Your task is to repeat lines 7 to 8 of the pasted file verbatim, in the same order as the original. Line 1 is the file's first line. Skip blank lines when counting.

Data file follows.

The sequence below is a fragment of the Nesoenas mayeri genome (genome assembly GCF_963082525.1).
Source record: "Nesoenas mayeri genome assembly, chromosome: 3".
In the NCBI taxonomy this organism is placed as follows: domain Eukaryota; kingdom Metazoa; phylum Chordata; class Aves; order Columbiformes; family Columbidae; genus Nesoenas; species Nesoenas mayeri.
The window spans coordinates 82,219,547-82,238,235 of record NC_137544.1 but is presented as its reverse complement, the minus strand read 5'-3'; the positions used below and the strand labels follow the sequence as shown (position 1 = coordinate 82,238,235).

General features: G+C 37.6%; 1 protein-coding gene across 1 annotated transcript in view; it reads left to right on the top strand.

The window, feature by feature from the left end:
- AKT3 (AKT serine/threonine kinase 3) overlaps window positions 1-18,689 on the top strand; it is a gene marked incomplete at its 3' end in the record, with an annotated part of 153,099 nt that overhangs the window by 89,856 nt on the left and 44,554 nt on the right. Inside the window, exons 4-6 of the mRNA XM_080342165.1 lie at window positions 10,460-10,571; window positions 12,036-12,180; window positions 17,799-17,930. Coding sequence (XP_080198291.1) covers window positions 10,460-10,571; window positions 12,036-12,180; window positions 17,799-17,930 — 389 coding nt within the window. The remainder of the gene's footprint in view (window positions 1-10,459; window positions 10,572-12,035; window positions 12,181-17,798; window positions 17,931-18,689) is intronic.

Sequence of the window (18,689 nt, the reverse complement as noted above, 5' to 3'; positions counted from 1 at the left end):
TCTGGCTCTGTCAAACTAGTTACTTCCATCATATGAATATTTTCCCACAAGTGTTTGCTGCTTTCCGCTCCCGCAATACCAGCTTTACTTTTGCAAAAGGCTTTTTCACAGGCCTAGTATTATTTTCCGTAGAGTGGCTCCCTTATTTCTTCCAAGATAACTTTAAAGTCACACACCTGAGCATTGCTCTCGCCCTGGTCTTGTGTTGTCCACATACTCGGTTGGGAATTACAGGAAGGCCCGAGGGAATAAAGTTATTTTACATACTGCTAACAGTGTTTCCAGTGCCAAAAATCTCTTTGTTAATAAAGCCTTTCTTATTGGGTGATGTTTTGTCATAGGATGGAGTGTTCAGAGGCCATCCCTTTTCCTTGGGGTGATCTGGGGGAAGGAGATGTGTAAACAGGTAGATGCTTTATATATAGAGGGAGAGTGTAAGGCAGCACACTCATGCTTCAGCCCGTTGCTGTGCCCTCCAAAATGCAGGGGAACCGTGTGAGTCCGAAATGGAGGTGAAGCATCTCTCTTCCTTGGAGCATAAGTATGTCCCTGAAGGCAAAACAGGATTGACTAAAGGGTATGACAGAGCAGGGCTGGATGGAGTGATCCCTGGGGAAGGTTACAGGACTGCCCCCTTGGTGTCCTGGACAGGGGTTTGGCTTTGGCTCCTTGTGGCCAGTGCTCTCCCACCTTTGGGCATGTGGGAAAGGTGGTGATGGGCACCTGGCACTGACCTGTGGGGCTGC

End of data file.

- AKT3 (AKT serine/threonine kinase 3) overlaps window positions 1-18,689 on the top strand; it is a gene marked incomplete at its 3' end in the record, with an annotated part of 153,099 nt that overhangs the window by 89,856 nt on the left and 44,554 nt on the right. Inside the window, exons 4-6 of the mRNA XM_080342165.1 lie at window positions 10,460-10,571; window positions 12,036-12,180; window positions 17,799-17,930. Coding sequence (XP_080198291.1) covers window positions 10,460-10,571; window positions 12,036-12,180; window positions 17,799-17,930 — 389 coding nt within the window. The remainder of the gene's footprint in view (window positions 1-10,459; window positions 10,572-12,035; window positions 12,181-17,798; window positions 17,931-18,689) is intronic.

Sequence of the window (18,689 nt, the reverse complement as noted above, 5' to 3'; positions counted from 1 at the left end):